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Johannes Holweg

What happened if rocket scientists trying to get into film business...

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Well, I think I can prove that it is safe!

 

Base on the video, and using the operator foot dimension as a measurement unit (1 foot).

The concrete is:

Width = 6ft

Length = 12ft

Height = 0.5ft

Density = 143 lb/cubic foot

The weight of the concrete will be; W = W * L * H * D

6x12x0.5 x143 = 5148Lbs = 2335Kg = 2.335 metric ton = 2.5 US ton

 

 

I really don't think we should recommend this method. Besides, I think your calculations may be a little out, it certainly doesn't look 6ft wide for a start. Granted it will still be very heavy but and may be unlikely to topple but I'd still rather do it with the proper equipment.

 

 

Mike,

 

It's fine

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Mike,

 

It's fine

 

Eric,

 

Which aspect? I'm not saying lifting a person with a forklift can't be done safely, it can and I've done it many times. However, this is definitely not the way I would go about it.

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Did a shot on a forklift once.

 

http://www.konecranes.com/portal/eng/equipment/lifttrucks/forklifts/

 

We craned up higher than a huge stack of containers at Port of Houston. The stability of the forklift was beyond question.

 

Having said that, the math above may or may not be spot-on but the video does make it appear that the fellow was on a fairly stable platform. Safety and support is key as Jerry pointed out. Me, I'd want a flat plate behind me and below me. Pallet with 1" ply nailed to it, handrail, etc. Falling from 15 feet could be painful.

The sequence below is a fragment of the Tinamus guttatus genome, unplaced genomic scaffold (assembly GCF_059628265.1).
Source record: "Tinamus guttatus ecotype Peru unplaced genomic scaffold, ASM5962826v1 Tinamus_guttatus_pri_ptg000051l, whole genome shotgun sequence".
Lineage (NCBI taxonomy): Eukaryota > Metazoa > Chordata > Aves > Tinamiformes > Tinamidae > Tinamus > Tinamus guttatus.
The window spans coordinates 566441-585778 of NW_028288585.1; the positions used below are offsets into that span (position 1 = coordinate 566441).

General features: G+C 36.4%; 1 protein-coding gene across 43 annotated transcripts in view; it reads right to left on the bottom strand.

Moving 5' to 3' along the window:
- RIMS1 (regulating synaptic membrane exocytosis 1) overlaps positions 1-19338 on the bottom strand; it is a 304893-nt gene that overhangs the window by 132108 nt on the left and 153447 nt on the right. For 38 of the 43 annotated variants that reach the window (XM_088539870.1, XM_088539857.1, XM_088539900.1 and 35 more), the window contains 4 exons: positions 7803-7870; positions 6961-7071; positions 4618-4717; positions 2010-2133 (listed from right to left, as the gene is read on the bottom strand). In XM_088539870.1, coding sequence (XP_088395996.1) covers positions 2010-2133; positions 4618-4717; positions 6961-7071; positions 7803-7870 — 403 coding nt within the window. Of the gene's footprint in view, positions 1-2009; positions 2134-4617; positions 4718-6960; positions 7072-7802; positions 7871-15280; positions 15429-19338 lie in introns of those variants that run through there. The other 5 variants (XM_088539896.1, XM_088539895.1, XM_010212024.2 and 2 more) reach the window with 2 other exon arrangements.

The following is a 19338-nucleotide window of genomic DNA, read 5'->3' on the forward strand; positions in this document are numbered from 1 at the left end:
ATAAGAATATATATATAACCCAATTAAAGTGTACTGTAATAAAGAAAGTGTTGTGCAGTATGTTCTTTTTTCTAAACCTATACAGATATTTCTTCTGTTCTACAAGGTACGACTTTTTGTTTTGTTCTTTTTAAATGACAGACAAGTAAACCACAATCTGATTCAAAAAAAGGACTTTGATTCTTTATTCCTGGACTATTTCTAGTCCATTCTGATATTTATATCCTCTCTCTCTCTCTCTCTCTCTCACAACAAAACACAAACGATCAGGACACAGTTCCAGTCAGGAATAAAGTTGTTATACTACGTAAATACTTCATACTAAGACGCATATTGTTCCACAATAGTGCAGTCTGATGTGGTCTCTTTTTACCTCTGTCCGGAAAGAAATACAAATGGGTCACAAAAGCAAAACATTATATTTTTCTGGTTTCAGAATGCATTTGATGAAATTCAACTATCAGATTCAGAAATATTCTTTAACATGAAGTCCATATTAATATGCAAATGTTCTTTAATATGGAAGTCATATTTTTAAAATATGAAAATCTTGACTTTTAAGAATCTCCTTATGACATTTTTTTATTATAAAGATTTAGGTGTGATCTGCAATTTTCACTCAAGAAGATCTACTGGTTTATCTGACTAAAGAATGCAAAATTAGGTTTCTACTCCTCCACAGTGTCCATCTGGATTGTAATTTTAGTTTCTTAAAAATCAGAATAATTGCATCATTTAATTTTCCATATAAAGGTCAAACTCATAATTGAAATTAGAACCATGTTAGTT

Oh wait...

 

Peter Abraham

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I do agree with Ken's calculations. But I also agree with Erik, Sanjay and Jerry..

 

I myself did this a few weeks ago:

 

 

 

When I first saw this scaffolding on that Fisher 10 (100x70cm or 38x26inch base) I was almost to say no (somewhat of a safety freak as I am), but then after climbing on it (without the steadicam), hanging on it like a monkey to see how easily it could tip over- didn't at all!, and asking the grip to lower the platform for about 20cm (8 inches) for safer roof lamps clearance, I climbed on, hard mounted the steadicam with my CG-s and steadicam CG-s common CG (if that makes any sense in a sentence) somewhere in the middle of the platform, and we got the shot very nicely done in 2 or 3 takes.

 

I also must add, that I was introduced to this idea before the whole shoot began and it was all safe (seemingly), so it wasn't the someones last minute crazy idea without any proper preparation.

 

AntsMartin

fly safe!

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